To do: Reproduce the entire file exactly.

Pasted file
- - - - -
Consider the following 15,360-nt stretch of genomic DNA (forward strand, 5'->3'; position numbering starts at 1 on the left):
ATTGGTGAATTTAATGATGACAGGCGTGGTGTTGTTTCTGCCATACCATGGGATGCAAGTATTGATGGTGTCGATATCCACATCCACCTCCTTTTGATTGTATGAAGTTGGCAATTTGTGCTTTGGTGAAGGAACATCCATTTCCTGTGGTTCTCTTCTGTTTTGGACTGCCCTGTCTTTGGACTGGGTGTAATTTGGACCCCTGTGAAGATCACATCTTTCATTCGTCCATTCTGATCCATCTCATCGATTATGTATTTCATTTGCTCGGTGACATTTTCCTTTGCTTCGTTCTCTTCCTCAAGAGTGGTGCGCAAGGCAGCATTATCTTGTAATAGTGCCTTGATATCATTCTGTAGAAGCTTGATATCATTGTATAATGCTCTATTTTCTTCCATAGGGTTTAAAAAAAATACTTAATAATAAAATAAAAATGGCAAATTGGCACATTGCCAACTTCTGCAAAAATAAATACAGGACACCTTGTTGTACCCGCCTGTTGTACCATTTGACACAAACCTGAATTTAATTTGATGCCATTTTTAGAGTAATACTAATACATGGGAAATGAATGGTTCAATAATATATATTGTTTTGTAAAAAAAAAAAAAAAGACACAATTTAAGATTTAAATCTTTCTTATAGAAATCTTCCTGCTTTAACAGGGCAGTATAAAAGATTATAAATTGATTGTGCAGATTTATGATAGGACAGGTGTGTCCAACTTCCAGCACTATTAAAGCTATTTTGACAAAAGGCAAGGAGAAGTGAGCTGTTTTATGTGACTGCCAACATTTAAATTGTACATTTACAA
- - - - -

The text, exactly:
Consider the following 15,360-nt stretch of genomic DNA (forward strand, 5'->3'; position numbering starts at 1 on the left):
ATTGGTGAATTTAATGATGACAGGCGTGGTGTTGTTTCTGCCATACCATGGGATGCAAGTATTGATGGTGTCGATATCCACATCCACCTCCTTTTGATTGTATGAAGTTGGCAATTTGTGCTTTGGTGAAGGAACATCCATTTCCTGTGGTTCTCTTCTGTTTTGGACTGCCCTGTCTTTGGACTGGGTGTAATTTGGACCCCTGTGAAGATCACATCTTTCATTCGTCCATTCTGATCCATCTCATCGATTATGTATTTCATTTGCTCGGTGACATTTTCCTTTGCTTCGTTCTCTTCCTCAAGAGTGGTGCGCAAGGCAGCATTATCTTGTAATAGTGCCTTGATATCATTCTGTAGAAGCTTGATATCATTGTATAATGCTCTATTTTCTTCCATAGGGTTTAAAAAAAATACTTAATAATAAAATAAAAATGGCAAATTGGCACATTGCCAACTTCTGCAAAAATAAATACAGGACACCTTGTTGTACCCGCCTGTTGTACCATTTGACACAAACCTGAATTTAATTTGATGCCATTTTTAGAGTAATACTAATACATGGGAAATGAATGGTTCAATAATATATATTGTTTTGTAAAAAAAAAAAAAAAGACACAATTTAAGATTTAAATCTTTCTTATAGAAATCTTCCTGCTTTAACAGGGCAGTATAAAAGATTATAAATTGATTGTGCAGATTTATGATAGGACAGGTGTGTCCAACTTCCAGCACTATTAAAGCTATTTTGACAAAAGGCAAGGAGAAGTGAGCTGTTTTATGTGACTGCCAACATTTAAATTGTACATTTACAA